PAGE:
The long drawn out saga over the future of Scottish football appears to be finally at an end with two of the country’s governing bodies – the SPL and the SFL agreeing to join forces in the creation of a new body known as the Scottish Professional Football League. As part of the agreement comes a restructuring of finances across the leagues and the clubs, feeding more money into the lower divisions. By completing negotiations, the SFL has avoided the awkward position it faced with a majority of its members threatening to walk. Stuck between a rock and a hard place, the SFL had no option but to agree to the SPL’s demands in what SFL president Jim Ballantyne is calling “a takeover” rather than a merger:
“We are joining their company, their organization. They have swallowed us up. We could use nice words about it, but it is a takeover. It is very sad that the Scottish Football League has had to be a casualty but unfortunately we were left with one option. Did I want to see the end of the Scottish Football League? Absolutely not. Did I want to see football strive forward? Then yes. It will be for others to decide if this step takes us to where we want to go.”
To be honest, regardless of what Ballantyne calls it, it is about time. The joke situation that has existed in a country of less than 6 million people, with three governing bodies – the SFA, SPL and SFL all jockeying for top spot and pulling for what is best for them than the game, has made Scottish football a laughing stock. Fans have departed, TV companies are less interested by the season and home grown talent has become a foreign phrase as the three argued over the dominating role.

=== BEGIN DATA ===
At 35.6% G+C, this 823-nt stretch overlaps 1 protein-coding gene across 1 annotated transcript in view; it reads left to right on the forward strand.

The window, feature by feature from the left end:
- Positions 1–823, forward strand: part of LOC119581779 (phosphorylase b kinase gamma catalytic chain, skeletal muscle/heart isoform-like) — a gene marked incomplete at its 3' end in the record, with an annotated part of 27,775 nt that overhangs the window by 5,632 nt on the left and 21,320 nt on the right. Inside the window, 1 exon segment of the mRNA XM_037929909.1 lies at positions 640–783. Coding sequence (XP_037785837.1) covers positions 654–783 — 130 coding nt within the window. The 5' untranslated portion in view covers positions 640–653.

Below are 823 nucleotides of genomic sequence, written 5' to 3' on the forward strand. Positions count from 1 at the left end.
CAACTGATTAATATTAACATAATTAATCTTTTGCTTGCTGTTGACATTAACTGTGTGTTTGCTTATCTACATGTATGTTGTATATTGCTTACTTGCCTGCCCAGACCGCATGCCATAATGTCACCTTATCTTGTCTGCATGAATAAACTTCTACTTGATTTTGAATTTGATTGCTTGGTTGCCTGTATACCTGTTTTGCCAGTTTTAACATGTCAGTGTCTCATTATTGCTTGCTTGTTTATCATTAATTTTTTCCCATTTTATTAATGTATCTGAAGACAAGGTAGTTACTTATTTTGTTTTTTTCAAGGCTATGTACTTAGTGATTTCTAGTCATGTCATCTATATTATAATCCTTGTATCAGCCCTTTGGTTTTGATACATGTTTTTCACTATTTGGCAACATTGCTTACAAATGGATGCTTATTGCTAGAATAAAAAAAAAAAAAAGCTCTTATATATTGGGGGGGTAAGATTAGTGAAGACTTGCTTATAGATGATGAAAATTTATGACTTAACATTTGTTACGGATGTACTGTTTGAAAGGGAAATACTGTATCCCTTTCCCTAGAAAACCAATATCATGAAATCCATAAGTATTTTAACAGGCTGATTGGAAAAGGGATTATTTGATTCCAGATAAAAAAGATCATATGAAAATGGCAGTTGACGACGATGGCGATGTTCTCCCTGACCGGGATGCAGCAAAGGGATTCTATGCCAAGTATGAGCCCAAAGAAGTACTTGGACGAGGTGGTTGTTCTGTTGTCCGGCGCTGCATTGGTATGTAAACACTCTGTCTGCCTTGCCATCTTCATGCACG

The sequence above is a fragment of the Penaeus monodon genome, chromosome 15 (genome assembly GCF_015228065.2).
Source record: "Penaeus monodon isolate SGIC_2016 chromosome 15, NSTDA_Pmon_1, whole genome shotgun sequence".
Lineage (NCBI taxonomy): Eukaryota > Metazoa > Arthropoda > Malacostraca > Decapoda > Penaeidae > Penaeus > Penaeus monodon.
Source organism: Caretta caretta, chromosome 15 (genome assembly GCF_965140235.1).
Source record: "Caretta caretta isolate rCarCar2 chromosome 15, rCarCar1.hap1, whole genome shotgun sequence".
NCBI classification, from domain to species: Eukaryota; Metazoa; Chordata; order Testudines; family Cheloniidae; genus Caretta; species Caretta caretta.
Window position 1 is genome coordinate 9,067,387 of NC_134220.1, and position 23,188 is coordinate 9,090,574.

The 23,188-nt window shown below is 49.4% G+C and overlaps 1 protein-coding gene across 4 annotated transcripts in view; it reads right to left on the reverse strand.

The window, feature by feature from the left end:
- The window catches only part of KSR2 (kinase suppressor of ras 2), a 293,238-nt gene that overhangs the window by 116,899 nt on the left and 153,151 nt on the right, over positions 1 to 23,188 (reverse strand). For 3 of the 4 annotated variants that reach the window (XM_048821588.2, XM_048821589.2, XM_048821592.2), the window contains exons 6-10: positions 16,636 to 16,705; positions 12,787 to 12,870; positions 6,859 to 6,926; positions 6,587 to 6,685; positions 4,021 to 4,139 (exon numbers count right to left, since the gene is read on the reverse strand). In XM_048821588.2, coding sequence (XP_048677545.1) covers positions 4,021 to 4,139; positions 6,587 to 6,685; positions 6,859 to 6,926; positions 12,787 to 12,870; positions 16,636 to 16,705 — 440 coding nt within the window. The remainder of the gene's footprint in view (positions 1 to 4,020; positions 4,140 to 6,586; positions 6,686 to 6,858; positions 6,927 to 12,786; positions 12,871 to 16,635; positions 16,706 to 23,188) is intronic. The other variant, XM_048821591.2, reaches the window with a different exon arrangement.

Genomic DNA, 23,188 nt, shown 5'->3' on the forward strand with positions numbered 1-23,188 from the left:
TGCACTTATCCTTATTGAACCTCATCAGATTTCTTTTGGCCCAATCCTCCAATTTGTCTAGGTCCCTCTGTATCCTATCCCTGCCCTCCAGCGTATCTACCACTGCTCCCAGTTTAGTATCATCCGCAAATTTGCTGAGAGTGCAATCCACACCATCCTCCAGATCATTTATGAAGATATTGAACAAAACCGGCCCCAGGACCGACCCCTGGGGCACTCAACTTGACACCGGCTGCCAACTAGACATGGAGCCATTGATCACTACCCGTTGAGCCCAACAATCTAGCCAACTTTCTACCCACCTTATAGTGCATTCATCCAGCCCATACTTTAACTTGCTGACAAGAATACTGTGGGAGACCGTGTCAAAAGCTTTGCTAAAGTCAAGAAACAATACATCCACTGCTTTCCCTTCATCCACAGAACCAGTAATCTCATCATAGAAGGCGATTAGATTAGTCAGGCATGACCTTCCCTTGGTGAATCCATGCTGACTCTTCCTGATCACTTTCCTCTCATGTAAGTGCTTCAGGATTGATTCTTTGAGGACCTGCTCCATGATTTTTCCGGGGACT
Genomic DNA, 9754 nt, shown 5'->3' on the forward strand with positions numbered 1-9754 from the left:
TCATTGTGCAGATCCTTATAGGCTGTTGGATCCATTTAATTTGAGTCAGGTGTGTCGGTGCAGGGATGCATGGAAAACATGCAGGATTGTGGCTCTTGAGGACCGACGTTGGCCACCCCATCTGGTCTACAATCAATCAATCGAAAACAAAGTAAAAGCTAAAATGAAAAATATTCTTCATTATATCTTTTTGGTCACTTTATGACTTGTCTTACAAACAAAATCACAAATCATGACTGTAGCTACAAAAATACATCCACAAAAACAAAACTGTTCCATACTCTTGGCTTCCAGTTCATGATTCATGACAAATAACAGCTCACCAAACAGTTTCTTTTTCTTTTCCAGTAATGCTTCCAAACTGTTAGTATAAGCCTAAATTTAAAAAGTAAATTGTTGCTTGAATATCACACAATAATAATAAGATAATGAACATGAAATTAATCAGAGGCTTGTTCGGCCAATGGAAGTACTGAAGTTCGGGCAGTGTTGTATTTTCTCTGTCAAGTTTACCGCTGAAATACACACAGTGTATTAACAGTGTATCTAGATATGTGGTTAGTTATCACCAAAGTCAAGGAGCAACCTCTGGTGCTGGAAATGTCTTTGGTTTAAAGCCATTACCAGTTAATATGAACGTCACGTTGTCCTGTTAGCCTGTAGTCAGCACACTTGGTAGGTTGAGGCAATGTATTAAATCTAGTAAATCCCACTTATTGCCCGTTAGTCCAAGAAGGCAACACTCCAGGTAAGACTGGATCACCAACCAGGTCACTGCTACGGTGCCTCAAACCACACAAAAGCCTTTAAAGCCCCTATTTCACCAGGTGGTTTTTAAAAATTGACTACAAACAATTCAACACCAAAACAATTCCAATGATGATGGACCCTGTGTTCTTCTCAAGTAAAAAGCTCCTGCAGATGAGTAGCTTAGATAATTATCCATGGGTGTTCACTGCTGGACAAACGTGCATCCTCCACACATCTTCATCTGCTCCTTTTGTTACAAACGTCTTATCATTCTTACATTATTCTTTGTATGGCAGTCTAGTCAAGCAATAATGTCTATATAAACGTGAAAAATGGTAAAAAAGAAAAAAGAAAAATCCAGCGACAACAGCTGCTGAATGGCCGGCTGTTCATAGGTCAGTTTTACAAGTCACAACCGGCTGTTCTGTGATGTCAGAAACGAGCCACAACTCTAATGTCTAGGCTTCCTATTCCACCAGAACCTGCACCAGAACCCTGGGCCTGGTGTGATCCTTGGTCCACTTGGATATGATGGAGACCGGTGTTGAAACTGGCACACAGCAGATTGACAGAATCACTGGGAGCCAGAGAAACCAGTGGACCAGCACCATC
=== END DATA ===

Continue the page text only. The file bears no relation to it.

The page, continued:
With the creating of one league governing body, these arguments should die down, however it is still unclear how the new SPFL will interact with the SFA and who out of the two will have the ability to overpower the other. Most will suspect that the SFA will run Scottish football whilst the SPFL will control the leagues but strangely it was the SFA, who announced the creation of a new Lower League that will compete with the Highland league as the two divisions below the Scottish Third, mudding the water somewhat.
Regardless, Scottish football appears to be turning the corner and rebounding from years of neglect and embarrassing internal squabbling, the new league structure, with play offs being introduced between the league, including the lower divisions and a better distribution of money between the teams, the future for Scottish clubs should improve over the next five to ten years. The only regret is that it has taken so long for the three bodies to see sense, stop fighting and focus on what is most important – the future of Scottish football.